World / Asia-Pacific

Australia launches first bombing raid against IS in Iraq

(Xinhua) Updated: 2014-10-09 10:36

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CANBERRA -- Australian fighter jets have made their first strike against Islamic State militants in Iraq, the Australian Defence Force (ADF) announced on Thursday.

In carrying out the air strike overnight, pilots of an F/A-18F Super Hornet dropped two bombs on "an ISIL facility."

"Two bombs were dropped from an F/A-18F Super Hornet on to an ISIL facility," the ADF statement said, using the government's preferred acronym for the Islamic State (IS). "All aircraft exited the target area safely and returned to base. No further details of this mission are available at this time."

Pilots of the Super Hornets had aborted one of their previous air strikes because of concerns about causing civilian casualties.

The ADF is working with some other Western and Middle Eastern nations to push back the terrorist group that has taken ground in Iraq and Syria.

Australia has contributed six F/A-18F Super Hornet fighter jets, a surveillance aircraft, a refueler, 200 special forces soldiers, and 400 military support staff to the US-led mission.

Speaking on Fairfax radio on Thursday, Abbott said that the government was still working on the legal framework for the 200 special forces members to be deployed in Iraq.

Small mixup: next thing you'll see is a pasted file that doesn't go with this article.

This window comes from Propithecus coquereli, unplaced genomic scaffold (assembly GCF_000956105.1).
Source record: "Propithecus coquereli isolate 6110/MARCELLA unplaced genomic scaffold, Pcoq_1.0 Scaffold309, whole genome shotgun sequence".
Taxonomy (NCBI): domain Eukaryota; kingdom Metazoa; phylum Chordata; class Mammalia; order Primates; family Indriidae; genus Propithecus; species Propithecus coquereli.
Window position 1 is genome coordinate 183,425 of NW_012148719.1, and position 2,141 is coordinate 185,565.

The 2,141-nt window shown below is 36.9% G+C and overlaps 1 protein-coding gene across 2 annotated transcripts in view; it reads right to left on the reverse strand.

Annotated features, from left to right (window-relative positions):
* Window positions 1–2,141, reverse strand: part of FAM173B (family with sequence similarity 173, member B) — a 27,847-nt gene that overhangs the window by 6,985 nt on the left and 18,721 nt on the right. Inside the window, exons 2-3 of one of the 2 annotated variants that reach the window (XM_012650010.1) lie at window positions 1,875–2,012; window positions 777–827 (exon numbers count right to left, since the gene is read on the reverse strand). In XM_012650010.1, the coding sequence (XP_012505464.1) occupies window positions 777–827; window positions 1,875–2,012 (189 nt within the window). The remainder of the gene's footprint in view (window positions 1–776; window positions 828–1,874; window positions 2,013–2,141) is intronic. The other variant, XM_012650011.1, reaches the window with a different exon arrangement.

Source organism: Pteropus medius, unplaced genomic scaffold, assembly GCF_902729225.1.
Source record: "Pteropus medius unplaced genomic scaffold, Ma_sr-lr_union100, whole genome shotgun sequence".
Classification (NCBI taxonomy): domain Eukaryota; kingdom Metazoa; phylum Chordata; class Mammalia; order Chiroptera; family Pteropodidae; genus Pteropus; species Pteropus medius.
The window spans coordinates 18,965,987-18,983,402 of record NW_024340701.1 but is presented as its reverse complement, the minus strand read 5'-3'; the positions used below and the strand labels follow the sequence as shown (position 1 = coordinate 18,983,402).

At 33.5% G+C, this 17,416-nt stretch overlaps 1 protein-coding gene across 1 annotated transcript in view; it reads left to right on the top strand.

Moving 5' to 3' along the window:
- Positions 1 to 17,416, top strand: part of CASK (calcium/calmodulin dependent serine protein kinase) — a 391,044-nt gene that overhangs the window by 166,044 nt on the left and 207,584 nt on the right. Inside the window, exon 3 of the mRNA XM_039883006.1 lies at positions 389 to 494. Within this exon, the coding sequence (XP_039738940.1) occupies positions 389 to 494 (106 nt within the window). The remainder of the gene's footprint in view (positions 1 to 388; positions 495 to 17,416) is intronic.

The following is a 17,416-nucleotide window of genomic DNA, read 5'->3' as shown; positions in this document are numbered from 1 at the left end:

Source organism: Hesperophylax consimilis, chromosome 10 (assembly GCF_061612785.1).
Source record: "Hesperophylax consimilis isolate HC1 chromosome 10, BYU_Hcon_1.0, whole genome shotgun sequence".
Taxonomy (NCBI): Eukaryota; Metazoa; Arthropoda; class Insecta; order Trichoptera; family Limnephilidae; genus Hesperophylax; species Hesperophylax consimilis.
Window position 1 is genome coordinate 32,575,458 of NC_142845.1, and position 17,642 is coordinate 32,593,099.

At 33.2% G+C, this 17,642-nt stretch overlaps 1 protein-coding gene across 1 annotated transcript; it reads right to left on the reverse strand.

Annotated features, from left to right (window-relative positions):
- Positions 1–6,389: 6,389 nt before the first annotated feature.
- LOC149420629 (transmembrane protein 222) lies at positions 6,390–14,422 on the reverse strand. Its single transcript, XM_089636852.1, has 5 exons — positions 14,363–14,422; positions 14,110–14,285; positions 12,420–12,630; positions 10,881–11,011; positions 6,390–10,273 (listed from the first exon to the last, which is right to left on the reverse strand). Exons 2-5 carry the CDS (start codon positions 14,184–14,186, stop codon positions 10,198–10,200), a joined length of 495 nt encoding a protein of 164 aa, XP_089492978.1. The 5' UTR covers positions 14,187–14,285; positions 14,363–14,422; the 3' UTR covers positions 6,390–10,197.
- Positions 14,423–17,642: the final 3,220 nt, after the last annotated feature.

The prime minister played down the potential for special forces to be engaged or involved in combat operations -- although he did not rule it out.

"It's not our intention that they will engage in actual combat, " he told 3AW. "Certainly there will be no independent combat operations by Australian forces."

Abbott went out of his way to praise opposition leader, Bill Shorten, for his bipartisan stance on Australian troops being sent to the Middle East.

"He (Shorten) is an Australian patriot. He fully understand the threat that ISIL poses," Abbott said.

"He wants to see Australian forces deployed in a sensible way to protect our country and protect the wider world and I'm confident we will continue to have strong bipartisanship from the opposition."

The prime minister said he was confident the bipartisanship would continue -- although he said it remained incumbent on Labor to come up with alternative savings measures if it did not approve of the Coalition's.




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